Rainier or more rainy?

Discussion in 'English Only' started by Guiguitte, Oct 3, 2010.

  1. Guiguitte Senior Member

    Normandy, France
    France, French
    Hi everybody!

    I need the help of native speakers here please.

    I work on weather reports at the moment with my pupils and we're studying comparison.

    When dealing with adjectives that end in -y, I know that the comparative is in -IER.
    Ex = happy = he's happier than his brother.

    Still, with adjectives related to the weather, i.e. adjectives formed like this : noun + -y = adjective,
    I find it hard to write them in -IER. But yet again funnier exists!

    If sunnier and cloudier sound fine, stormier, windier.... just sound wrong to me. But again I'm French so could you please tell me how you feel about this?

    I googled both forms but since you find everything on Google, I found rainier and more rainy...

    I just want to make sure I can explain them tomorrow. I'd never use this myself, I'd find another way to say it, but the kids always find the one thing that makes the grammar rule weird! :D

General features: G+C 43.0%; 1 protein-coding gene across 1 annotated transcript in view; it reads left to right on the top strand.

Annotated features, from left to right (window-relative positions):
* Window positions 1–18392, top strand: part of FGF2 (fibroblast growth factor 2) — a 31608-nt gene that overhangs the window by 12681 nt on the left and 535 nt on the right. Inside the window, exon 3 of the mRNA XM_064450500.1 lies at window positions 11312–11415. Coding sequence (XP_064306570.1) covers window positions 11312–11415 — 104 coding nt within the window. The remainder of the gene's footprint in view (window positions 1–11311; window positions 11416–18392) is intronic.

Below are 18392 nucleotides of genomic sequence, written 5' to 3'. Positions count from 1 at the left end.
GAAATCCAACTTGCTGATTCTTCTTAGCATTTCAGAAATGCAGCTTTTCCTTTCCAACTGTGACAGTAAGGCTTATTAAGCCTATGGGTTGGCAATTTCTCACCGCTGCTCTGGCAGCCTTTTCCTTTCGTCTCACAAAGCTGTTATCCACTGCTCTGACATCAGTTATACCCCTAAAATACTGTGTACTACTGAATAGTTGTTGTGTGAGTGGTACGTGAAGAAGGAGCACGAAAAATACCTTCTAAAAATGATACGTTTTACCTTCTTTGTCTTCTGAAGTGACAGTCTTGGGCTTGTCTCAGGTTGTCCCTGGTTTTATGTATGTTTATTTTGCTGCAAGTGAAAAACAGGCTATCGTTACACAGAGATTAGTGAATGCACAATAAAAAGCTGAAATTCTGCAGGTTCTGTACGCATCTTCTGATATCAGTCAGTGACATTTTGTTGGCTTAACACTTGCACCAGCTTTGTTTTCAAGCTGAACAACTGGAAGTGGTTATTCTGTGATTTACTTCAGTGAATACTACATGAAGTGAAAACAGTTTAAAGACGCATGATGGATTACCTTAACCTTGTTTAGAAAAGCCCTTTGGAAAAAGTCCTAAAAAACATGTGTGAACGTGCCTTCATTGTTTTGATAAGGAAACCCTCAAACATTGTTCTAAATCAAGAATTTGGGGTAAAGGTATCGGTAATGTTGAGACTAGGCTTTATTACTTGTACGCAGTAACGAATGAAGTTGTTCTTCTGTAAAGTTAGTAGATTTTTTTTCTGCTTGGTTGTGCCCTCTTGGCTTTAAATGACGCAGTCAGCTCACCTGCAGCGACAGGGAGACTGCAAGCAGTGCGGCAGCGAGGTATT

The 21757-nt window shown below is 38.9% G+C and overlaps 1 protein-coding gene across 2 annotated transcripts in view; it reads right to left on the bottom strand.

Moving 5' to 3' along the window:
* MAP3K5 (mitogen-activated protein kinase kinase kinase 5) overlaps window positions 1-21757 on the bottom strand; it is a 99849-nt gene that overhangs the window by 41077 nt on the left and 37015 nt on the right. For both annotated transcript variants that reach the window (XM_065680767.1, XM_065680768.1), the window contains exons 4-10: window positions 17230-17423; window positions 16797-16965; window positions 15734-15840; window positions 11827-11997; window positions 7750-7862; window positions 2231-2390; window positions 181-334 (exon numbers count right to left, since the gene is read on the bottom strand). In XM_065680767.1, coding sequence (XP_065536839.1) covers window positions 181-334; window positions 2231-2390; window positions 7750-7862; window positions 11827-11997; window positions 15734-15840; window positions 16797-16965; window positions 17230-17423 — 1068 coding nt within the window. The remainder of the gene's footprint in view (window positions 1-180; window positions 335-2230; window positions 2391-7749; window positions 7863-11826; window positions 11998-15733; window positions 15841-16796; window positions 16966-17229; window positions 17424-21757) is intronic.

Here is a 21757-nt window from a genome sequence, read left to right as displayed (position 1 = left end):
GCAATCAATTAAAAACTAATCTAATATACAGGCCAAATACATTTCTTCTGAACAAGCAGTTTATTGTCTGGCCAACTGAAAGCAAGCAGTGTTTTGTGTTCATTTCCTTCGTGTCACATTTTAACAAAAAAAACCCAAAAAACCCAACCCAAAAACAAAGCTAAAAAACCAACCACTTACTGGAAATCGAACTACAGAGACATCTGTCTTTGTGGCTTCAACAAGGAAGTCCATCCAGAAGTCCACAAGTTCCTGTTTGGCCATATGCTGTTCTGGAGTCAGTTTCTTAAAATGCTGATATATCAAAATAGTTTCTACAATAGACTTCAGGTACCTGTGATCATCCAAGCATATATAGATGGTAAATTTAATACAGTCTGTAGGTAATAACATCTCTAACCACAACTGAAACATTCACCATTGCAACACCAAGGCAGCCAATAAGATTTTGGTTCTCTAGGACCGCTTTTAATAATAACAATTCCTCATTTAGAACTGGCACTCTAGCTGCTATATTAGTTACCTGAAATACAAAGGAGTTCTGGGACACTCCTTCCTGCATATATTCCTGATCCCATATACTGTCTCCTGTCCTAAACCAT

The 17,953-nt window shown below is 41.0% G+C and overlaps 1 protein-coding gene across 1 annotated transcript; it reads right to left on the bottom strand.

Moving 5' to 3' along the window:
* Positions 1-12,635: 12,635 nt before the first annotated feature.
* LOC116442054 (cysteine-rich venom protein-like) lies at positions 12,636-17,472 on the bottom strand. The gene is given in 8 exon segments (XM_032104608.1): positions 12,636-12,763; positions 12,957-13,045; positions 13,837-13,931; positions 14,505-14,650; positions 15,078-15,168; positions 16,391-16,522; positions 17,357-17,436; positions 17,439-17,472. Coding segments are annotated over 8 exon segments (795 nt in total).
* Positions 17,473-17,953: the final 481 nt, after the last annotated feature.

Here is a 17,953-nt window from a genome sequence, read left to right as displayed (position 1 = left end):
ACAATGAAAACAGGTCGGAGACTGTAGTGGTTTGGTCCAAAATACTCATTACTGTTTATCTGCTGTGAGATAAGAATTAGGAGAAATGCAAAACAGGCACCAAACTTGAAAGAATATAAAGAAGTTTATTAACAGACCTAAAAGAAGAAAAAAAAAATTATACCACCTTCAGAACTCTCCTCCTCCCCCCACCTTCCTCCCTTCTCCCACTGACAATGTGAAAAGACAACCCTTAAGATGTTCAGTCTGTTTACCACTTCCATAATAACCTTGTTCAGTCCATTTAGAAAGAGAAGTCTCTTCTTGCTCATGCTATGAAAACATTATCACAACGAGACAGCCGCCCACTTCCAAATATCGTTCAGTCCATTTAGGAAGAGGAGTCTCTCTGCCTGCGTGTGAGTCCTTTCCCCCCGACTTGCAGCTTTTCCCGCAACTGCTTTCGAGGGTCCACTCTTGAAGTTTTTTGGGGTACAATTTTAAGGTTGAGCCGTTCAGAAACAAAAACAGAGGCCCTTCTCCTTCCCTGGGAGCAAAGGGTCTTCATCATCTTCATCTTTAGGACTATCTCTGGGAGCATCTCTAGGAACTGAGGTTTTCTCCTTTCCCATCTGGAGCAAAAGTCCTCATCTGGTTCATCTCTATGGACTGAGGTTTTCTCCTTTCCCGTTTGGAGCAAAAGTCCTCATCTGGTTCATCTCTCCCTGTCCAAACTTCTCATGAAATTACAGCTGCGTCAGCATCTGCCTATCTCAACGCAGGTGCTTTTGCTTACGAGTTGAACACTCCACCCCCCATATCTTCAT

Thanks a lot.
  2. owlman5

    owlman5 Senior Member

    "Rainier" sounds fine, Virginie. :) As you've noted, weather reporters don't hesitate to use comparatives with adjectives about the weather. All are common: sunnier, rainier, cloudier, snowier, etc.
    Last edited: Oct 3, 2010
  3. Guiguitte Senior Member

    Normandy, France
    France, French
    Owlman, Thank you!
    Many thanks from France!
  4. entangledbank

    entangledbank Senior Member

    English - South-East England
    I agree it sounds strange. We have no definite rule for two-syllable words, just common patterns based on the second syllable. So 'happier' is fine, and by that example 'sunnier' and 'rainier' should be too, but they do look strange. However, I wouldn't say that 'more sunny' is better than 'sunnier'. Both can be used, and this is really a grey area for English.
  5. Parla Senior Member

    New York City
    English - US
    Here in my part of the US, weather forecasters might use either comparative form; both seem equally natural. "It's going to be sunnier tomorrow." "It was rainy today, and it will be even more rainy tomorrow."

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